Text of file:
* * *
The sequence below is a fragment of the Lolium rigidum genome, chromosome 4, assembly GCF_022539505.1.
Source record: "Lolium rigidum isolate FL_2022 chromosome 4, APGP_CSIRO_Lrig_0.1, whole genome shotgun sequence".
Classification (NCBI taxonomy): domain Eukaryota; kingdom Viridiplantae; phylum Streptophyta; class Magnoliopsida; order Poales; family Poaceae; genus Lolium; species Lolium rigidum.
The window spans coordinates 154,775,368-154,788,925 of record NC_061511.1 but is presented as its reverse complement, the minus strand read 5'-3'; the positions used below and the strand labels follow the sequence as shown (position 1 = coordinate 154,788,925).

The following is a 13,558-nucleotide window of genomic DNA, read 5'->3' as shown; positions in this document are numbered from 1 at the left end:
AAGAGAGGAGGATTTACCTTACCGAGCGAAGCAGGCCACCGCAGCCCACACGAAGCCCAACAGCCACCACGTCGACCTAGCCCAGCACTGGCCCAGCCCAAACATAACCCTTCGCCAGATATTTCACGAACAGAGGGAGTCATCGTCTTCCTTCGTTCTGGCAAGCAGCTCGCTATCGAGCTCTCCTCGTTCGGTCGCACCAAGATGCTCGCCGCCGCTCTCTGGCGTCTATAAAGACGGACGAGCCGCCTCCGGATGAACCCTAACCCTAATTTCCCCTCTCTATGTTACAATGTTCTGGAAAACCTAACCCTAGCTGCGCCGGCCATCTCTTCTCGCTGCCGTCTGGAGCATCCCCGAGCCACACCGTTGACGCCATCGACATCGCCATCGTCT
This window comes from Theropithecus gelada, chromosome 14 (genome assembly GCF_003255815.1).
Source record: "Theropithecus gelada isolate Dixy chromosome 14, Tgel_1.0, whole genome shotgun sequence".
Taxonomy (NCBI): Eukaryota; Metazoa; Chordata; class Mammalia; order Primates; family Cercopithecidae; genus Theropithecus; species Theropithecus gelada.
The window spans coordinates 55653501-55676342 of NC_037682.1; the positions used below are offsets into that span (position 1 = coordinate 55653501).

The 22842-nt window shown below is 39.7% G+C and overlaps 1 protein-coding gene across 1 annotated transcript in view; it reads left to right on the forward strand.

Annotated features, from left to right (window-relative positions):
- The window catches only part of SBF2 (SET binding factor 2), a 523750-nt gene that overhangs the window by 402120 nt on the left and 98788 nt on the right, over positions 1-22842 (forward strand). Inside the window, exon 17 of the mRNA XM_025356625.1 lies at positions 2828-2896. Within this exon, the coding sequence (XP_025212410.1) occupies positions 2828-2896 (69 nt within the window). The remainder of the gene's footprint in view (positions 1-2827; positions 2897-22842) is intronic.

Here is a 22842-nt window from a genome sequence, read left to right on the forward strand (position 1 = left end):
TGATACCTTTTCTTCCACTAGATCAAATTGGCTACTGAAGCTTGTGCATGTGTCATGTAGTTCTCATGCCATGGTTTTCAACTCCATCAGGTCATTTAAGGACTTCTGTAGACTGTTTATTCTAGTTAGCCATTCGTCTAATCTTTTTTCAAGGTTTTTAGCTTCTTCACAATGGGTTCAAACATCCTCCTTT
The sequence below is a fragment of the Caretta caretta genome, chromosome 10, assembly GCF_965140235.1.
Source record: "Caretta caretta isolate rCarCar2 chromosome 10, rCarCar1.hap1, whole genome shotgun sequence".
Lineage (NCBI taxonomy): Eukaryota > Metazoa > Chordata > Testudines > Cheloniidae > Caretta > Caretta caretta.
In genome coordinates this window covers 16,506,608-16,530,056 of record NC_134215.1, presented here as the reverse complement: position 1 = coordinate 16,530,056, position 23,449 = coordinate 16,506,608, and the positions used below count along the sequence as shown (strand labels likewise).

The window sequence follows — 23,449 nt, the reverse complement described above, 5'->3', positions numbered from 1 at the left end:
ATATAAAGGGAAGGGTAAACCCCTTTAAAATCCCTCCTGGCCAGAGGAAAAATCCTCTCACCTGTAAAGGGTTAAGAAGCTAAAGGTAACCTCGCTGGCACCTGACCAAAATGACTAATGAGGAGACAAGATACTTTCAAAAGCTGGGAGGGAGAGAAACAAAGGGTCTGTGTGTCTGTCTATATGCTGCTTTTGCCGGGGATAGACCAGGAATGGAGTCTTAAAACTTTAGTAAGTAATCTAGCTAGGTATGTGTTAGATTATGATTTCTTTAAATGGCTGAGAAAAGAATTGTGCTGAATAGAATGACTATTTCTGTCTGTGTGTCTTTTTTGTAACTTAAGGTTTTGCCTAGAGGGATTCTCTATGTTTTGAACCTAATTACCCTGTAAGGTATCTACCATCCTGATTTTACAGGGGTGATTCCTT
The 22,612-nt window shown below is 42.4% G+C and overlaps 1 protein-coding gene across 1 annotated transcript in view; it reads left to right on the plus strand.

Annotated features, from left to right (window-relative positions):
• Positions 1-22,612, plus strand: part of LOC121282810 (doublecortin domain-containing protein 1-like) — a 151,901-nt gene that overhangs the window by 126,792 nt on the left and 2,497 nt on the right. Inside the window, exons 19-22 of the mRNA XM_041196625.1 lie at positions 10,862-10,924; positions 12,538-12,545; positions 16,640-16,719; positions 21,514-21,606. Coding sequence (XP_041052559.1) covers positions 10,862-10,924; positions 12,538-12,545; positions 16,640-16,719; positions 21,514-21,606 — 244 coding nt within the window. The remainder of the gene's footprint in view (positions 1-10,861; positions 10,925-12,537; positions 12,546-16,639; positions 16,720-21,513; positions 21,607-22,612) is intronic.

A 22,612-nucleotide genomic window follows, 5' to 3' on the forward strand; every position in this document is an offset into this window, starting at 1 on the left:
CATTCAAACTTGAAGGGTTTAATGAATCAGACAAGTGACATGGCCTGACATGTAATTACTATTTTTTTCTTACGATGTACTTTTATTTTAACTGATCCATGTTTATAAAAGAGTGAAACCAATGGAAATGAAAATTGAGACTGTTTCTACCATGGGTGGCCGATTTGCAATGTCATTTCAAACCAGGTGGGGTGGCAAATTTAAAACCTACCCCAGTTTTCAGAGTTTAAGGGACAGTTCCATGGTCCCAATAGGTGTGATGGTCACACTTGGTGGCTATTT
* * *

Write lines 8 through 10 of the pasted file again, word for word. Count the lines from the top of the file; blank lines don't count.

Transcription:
Source record: "Theropithecus gelada isolate Dixy chromosome 14, Tgel_1.0, whole genome shotgun sequence".
Taxonomy (NCBI): Eukaryota; Metazoa; Chordata; class Mammalia; order Primates; family Cercopithecidae; genus Theropithecus; species Theropithecus gelada.
The window spans coordinates 55653501-55676342 of NC_037682.1; the positions used below are offsets into that span (position 1 = coordinate 55653501).